Mangalitsa Pork usually trades over the pork you buy in daily grocery stores at a 10x-20x market premium.
A lot of that is due to its marbling and superior taste. We know that Mangalitsa pork tastes better, and why—but why is it so expensive? And are they worth it?
Unlike traditional factory-farmed hogs, most Mangalitsa pigs are raised under different conditions. The pigs are either raised outside the doors or in areas where they are free to roam. Although this leads to greater Hog Satisfaction, this also leads to higher costs of output.
Due to the intra-muscular fat and richer meat flavour, Mangalitsa pork chops taste as well as they do. At Acorn Bluff farms, we drive our pigs less hard at the feeding trough, and instead of the pure growth gene, we refine genetics for taste and taste.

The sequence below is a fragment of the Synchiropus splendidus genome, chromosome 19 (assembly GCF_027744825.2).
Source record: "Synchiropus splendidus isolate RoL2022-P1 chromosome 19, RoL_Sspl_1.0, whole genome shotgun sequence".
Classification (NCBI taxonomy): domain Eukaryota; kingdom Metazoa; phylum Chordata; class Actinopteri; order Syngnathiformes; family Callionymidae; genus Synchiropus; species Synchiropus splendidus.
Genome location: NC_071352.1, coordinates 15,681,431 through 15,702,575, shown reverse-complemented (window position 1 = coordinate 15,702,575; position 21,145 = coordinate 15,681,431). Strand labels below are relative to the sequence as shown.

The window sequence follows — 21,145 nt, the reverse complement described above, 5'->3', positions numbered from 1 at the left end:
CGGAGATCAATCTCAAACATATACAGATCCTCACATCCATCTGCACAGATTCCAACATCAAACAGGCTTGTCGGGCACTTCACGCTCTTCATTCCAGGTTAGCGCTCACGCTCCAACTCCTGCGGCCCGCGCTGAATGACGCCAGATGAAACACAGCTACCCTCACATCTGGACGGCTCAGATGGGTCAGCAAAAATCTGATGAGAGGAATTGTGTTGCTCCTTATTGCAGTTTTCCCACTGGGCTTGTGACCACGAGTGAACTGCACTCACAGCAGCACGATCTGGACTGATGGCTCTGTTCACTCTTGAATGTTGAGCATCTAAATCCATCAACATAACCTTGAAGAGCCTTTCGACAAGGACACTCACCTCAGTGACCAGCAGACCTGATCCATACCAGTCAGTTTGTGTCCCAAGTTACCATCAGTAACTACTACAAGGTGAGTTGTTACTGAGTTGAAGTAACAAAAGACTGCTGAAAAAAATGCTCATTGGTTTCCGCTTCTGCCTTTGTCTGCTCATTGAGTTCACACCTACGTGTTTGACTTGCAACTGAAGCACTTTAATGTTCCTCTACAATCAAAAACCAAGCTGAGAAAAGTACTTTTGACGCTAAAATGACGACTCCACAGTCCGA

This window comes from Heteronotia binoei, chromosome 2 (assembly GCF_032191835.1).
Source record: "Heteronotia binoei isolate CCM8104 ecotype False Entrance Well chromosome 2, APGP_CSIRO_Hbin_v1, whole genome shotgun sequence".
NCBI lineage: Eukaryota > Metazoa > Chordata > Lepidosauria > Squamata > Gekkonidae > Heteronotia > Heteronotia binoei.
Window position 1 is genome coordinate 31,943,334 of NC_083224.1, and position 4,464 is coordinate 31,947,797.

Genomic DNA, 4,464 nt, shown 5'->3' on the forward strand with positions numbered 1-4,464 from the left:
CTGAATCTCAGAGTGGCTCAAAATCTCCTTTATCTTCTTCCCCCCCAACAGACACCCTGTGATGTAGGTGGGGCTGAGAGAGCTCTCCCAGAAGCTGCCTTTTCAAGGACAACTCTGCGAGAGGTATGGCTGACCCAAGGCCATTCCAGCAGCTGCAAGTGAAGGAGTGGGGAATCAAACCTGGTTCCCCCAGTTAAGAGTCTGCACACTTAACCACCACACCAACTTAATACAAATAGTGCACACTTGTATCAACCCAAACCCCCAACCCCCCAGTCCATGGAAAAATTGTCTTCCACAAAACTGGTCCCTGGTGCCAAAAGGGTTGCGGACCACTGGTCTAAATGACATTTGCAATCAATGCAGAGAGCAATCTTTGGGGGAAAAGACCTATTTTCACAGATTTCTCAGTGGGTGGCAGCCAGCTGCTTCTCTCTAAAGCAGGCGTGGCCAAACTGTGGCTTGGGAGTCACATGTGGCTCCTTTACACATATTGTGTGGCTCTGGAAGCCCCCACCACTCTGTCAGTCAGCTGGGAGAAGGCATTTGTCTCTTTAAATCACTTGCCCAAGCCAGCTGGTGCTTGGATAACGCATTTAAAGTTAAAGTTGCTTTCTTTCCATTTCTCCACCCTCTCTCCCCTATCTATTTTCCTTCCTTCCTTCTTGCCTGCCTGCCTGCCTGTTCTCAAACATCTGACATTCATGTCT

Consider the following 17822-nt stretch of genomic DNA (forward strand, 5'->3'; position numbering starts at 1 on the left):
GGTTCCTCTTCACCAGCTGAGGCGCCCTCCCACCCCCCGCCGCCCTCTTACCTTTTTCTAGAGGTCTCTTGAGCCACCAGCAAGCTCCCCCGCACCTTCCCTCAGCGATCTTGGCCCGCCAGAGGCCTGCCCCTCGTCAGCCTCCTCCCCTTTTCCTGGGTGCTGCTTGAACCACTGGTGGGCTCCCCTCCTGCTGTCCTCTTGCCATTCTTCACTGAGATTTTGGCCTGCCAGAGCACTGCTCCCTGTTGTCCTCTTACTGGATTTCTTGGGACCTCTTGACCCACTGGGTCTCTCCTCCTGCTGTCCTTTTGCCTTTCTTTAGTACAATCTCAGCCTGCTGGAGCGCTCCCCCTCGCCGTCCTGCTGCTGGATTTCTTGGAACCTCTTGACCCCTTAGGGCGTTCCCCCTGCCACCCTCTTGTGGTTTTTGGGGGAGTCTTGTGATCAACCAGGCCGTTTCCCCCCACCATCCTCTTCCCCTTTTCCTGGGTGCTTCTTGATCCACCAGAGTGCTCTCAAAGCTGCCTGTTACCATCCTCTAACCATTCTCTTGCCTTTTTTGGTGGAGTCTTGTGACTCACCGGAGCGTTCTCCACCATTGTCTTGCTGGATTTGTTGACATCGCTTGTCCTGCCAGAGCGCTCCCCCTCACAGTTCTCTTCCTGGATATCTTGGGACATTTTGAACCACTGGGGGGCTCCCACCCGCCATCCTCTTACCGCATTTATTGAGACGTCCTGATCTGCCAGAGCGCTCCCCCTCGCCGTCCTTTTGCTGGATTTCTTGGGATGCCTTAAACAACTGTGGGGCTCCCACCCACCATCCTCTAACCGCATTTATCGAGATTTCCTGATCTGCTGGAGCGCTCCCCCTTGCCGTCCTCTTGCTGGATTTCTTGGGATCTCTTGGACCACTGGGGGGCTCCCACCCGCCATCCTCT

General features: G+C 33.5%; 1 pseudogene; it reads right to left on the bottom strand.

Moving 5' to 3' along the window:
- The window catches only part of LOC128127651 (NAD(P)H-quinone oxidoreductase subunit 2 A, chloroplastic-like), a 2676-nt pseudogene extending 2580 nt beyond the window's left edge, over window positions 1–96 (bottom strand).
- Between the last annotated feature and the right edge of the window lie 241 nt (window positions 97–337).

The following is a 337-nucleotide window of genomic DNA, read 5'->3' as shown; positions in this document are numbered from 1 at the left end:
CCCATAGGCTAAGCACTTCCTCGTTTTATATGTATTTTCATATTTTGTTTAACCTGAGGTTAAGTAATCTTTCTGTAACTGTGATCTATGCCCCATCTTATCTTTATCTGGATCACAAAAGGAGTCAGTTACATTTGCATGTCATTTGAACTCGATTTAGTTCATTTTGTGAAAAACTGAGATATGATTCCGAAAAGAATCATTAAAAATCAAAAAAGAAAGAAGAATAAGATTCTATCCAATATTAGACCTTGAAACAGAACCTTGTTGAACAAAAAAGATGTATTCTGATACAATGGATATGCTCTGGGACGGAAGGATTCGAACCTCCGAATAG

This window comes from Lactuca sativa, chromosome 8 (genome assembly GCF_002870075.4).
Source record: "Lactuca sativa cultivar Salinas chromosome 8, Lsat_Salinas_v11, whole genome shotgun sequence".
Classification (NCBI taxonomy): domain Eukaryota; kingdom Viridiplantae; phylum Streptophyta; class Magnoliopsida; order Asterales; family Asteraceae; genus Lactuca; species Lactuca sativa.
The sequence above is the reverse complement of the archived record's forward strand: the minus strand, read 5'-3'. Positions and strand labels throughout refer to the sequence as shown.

There are trade-offs with everything, and breeders have preferred to seek superior taste instead of prioritising genes that contribute to faster growth but less taste. Mangalitsa (or Mangalica as you will often see it spelt).
More stringent than the traditional factory-bred hog are the breeding programmes and requirements for Mangalitsa.
Optimization is trickier, technique and development are slower, and the emphasis of breeders on quality is much higher. This decreases supply, as demand for Mangalitsa pork skyrockets at the same time.
Mangalitsa hogs are bred and raised for flavour and excellent meat taste (we at Acorn Bluff especially love pork chops and bacon from our hogs near Iowa City).
They are raised in the traditional way, mostly by artisan butchers, and brought to market. This combination of techniques explains why it is more costly for Mangalitsa pork, but also why it is oh so worth it.
Steps are already been taken to BAN prepping... especially stockpiling food right here in America.